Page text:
How does this come about? As Vash comes to realizations concerning what kinds of powers he is capable of and how those powers can be used as a means to create terrible destruction, he grows afraid of that power inherent in himself, but as Vash struggles against his brother and continues to uphold the principles that he regards with high respect, Vash begins to accept that power within himself as being yet another part of him. Out of all characters of fiction, Vash is a very strong contender for the number one for me. He lives by principles of which I think anyone should strive to uphold in their own lives. The path he takes is not easy, but it is worth it because of that.
As I said, Vash, along with his power, carries with him a self imposed responsibility for the lives of the people on the planet.
Here are some thoughts from some characters during the manga:
Luida: “However many year pass, he sees so many people’s faces… as they live and die on this planet.”
Wolfwood: “Is this his attempt at absolution? Is that what this is?”
Luida: “That’s a foolish question. You’d know it just by looking at the scars on his body. If his scars were erased, thatwould be using his true immortality.”
Wolfwood: “Amazing don’t you think?”
Luida: “Yes, indeed. He knows the name and face of everyone who lives here.”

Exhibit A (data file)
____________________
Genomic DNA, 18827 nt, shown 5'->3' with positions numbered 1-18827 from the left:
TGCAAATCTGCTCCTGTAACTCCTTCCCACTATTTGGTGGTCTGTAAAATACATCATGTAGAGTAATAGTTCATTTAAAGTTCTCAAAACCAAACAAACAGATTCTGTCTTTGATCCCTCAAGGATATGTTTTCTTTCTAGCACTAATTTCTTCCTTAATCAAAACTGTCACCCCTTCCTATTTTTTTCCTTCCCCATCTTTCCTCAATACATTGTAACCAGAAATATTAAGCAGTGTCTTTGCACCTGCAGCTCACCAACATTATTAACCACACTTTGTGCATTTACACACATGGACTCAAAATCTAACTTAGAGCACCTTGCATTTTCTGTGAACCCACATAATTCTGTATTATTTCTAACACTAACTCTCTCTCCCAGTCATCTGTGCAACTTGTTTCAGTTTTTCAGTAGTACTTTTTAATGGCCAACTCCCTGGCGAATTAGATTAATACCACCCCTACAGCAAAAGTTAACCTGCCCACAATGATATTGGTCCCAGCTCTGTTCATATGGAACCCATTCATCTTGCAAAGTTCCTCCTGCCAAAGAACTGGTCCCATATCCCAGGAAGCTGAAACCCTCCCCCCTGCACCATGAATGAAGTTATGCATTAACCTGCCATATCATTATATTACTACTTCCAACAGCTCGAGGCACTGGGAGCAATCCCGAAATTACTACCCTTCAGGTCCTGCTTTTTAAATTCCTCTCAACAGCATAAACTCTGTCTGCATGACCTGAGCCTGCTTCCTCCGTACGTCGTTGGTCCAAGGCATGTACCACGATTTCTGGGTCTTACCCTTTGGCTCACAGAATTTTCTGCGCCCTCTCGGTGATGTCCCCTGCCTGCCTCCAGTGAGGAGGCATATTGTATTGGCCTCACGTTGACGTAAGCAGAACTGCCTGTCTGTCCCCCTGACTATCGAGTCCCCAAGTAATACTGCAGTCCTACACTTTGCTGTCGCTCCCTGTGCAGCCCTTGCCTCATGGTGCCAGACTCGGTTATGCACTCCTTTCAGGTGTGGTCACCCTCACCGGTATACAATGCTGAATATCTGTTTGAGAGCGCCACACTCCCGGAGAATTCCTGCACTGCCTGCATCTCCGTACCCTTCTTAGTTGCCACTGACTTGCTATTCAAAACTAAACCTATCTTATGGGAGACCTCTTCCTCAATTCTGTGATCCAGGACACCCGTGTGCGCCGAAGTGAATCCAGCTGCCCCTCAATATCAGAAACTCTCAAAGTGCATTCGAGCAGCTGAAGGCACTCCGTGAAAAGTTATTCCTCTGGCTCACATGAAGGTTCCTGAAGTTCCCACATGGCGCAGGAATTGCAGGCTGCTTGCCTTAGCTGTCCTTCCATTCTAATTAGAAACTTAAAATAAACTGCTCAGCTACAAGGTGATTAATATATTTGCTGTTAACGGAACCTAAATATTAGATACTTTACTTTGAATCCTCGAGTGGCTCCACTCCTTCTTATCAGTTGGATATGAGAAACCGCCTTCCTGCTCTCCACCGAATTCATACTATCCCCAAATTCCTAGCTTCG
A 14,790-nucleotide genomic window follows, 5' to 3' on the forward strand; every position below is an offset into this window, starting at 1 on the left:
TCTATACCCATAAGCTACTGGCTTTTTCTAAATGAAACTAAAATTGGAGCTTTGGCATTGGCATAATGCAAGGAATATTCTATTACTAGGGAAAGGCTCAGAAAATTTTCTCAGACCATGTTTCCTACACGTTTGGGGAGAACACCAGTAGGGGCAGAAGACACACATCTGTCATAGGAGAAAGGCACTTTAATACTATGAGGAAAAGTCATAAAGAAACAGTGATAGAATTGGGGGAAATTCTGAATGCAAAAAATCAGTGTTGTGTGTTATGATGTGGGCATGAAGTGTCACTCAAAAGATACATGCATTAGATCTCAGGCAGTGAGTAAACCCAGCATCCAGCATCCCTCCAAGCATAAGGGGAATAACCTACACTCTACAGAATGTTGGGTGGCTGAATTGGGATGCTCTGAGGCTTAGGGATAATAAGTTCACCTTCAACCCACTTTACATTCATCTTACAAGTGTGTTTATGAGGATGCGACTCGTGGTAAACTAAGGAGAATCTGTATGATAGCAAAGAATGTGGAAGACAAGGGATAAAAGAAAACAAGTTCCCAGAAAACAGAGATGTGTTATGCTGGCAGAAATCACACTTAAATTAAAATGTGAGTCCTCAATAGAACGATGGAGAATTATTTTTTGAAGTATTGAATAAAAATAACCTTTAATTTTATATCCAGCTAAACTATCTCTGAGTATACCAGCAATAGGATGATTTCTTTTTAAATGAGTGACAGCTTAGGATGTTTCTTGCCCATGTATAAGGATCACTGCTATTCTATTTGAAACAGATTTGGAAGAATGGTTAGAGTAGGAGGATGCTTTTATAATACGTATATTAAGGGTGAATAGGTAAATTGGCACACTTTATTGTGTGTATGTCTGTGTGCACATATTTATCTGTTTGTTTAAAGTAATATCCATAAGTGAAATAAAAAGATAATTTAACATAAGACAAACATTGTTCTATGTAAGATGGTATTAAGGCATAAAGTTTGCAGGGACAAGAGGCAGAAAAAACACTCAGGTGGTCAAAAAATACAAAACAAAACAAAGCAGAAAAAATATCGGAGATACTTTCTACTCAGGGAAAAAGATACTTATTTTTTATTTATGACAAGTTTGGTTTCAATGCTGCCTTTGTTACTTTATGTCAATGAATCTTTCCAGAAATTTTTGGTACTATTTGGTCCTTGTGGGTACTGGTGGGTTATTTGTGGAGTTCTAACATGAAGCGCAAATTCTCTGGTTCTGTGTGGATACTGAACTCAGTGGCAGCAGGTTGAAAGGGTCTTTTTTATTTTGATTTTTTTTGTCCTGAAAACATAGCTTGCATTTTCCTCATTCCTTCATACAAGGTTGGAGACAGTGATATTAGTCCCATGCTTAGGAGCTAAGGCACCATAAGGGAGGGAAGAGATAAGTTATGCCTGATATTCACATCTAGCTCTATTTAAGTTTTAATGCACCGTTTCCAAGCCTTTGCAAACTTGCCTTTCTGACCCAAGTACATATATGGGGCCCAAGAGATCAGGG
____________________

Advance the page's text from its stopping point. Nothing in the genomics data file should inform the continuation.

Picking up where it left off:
Wolfwood: “What an idiot.”
Luida: “Seriously. To live a long life… or to die a difficult death… He does nothing but nice things. In the months and years he’s on this planet, he comes into contact with many people… On this planet, his friends die, his acquaintances are murdered, and some friends even point a gun in his direction… He continues to wander through his own hell.”
Wolfwood: (“…is he …smiling? Spinning ’round and ’round… teetering dizzily… all alone… rescuing so many… his scars and his troubles multiply.. A true gun-man… who only looks on the bright side of life? Right? Vash the Stampede?”)
Well you saw it coming, it’s Hohenheim’s turn, so let’s get to it!
Originally the slave to an alchemist of the king of Xerxes, Hohenheim’s destiny changes after being chosen to give blood in an alchemical experiments which in turn create ‘Homuculus.’ Later, through the design of Homunculus, both he and Hohenheim essentially become living philosopher’s stones, created from the 1,072,658 lives inhabiting the nation of Xerxes. From the moment which Hohenheim obtained this unwanted immortality, he is given power, sadness, and, what may have kept him going, responsibility.